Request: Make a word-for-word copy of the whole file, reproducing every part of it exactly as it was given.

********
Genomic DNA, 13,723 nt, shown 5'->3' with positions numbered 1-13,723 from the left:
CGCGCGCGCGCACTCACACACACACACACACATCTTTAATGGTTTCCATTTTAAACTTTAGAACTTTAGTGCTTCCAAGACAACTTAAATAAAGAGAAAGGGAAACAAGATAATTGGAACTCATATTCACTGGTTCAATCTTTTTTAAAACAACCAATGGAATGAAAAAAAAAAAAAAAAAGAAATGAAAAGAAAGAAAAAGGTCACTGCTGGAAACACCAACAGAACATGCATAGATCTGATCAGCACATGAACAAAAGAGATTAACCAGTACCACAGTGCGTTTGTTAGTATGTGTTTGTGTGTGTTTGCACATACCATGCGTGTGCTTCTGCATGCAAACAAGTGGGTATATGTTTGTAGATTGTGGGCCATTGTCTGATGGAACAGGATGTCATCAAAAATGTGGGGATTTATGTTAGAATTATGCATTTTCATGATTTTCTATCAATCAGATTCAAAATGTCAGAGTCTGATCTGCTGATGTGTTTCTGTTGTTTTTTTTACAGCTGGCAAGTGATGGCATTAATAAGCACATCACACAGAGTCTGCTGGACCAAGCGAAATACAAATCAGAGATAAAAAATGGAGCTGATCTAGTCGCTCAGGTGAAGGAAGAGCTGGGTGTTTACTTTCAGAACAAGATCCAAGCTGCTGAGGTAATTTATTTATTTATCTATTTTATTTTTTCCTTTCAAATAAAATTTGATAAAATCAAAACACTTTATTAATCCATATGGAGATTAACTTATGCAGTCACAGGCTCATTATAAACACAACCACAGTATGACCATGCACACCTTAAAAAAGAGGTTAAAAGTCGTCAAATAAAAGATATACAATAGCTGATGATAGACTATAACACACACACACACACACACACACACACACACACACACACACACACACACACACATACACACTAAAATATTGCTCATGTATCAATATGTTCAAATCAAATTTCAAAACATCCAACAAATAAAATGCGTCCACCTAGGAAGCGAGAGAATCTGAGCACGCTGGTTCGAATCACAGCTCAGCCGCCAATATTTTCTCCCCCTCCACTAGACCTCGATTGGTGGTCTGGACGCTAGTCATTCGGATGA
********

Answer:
Genomic DNA, 13,723 nt, shown 5'->3' with positions numbered 1-13,723 from the left:
CGCGCGCGCGCACTCACACACACACACACACATCTTTAATGGTTTCCATTTTAAACTTTAGAACTTTAGTGCTTCCAAGACAACTTAAATAAAGAGAAAGGGAAACAAGATAATTGGAACTCATATTCACTGGTTCAATCTTTTTTAAAACAACCAATGGAATGAAAAAAAAAAAAAAAAAGAAATGAAAAGAAAGAAAAAGGTCACTGCTGGAAACACCAACAGAACATGCATAGATCTGATCAGCACATGAACAAAAGAGATTAACCAGTACCACAGTGCGTTTGTTAGTATGTGTTTGTGTGTGTTTGCACATACCATGCGTGTGCTTCTGCATGCAAACAAGTGGGTATATGTTTGTAGATTGTGGGCCATTGTCTGATGGAACAGGATGTCATCAAAAATGTGGGGATTTATGTTAGAATTATGCATTTTCATGATTTTCTATCAATCAGATTCAAAATGTCAGAGTCTGATCTGCTGATGTGTTTCTGTTGTTTTTTTTACAGCTGGCAAGTGATGGCATTAATAAGCACATCACACAGAGTCTGCTGGACCAAGCGAAATACAAATCAGAGATAAAAAATGGAGCTGATCTAGTCGCTCAGGTGAAGGAAGAGCTGGGTGTTTACTTTCAGAACAAGATCCAAGCTGCTGAGGTAATTTATTTATTTATCTATTTTATTTTTTCCTTTCAAATAAAATTTGATAAAATCAAAACACTTTATTAATCCATATGGAGATTAACTTATGCAGTCACAGGCTCATTATAAACACAACCACAGTATGACCATGCACACCTTAAAAAAGAGGTTAAAAGTCGTCAAATAAAAGATATACAATAGCTGATGATAGACTATAACACACACACACACACACACACACACACACACACACACACACACACACACACACATACACACTAAAATATTGCTCATGTATCAATATGTTCAAATCAAATTTCAAAACATCCAACAAATAAAATGCGTCCACCTAGGAAGCGAGAGAATCTGAGCACGCTGGTTCGAATCACAGCTCAGCCGCCAATATTTTCTCCCCCTCCACTAGACCTCGATTGGTGGTCTGGACGCTAGTCATTCGGATGA